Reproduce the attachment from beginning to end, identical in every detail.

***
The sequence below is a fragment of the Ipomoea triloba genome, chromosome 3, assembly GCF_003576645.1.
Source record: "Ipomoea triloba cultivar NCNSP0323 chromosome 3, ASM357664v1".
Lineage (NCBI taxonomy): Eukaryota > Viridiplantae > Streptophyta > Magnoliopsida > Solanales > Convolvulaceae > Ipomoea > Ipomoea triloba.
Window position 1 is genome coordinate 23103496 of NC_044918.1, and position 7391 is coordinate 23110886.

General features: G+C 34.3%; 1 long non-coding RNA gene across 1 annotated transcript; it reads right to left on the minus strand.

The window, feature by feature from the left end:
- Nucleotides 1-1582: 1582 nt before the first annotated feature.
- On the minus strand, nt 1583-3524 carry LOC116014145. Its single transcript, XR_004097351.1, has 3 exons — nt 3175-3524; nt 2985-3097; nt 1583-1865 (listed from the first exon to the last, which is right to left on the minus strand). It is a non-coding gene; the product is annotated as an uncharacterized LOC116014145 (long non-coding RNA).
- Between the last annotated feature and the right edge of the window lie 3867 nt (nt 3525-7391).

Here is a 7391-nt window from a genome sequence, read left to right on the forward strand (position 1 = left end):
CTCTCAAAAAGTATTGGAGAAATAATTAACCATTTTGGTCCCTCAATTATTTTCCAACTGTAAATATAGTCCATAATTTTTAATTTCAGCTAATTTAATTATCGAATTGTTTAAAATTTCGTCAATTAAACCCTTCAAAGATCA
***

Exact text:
The sequence below is a fragment of the Ipomoea triloba genome, chromosome 3, assembly GCF_003576645.1.
Source record: "Ipomoea triloba cultivar NCNSP0323 chromosome 3, ASM357664v1".
Lineage (NCBI taxonomy): Eukaryota > Viridiplantae > Streptophyta > Magnoliopsida > Solanales > Convolvulaceae > Ipomoea > Ipomoea triloba.
Window position 1 is genome coordinate 23103496 of NC_044918.1, and position 7391 is coordinate 23110886.

General features: G+C 34.3%; 1 long non-coding RNA gene across 1 annotated transcript; it reads right to left on the minus strand.

The window, feature by feature from the left end:
- Nucleotides 1-1582: 1582 nt before the first annotated feature.
- On the minus strand, nt 1583-3524 carry LOC116014145. Its single transcript, XR_004097351.1, has 3 exons — nt 3175-3524; nt 2985-3097; nt 1583-1865 (listed from the first exon to the last, which is right to left on the minus strand). It is a non-coding gene; the product is annotated as an uncharacterized LOC116014145 (long non-coding RNA).
- Between the last annotated feature and the right edge of the window lie 3867 nt (nt 3525-7391).

Here is a 7391-nt window from a genome sequence, read left to right on the forward strand (position 1 = left end):
CTCTCAAAAAGTATTGGAGAAATAATTAACCATTTTGGTCCCTCAATTATTTTCCAACTGTAAATATAGTCCATAATTTTTAATTTCAGCTAATTTAATTATCGAATTGTTTAAAATTTCGTCAATTAAACCCTTCAAAGATCA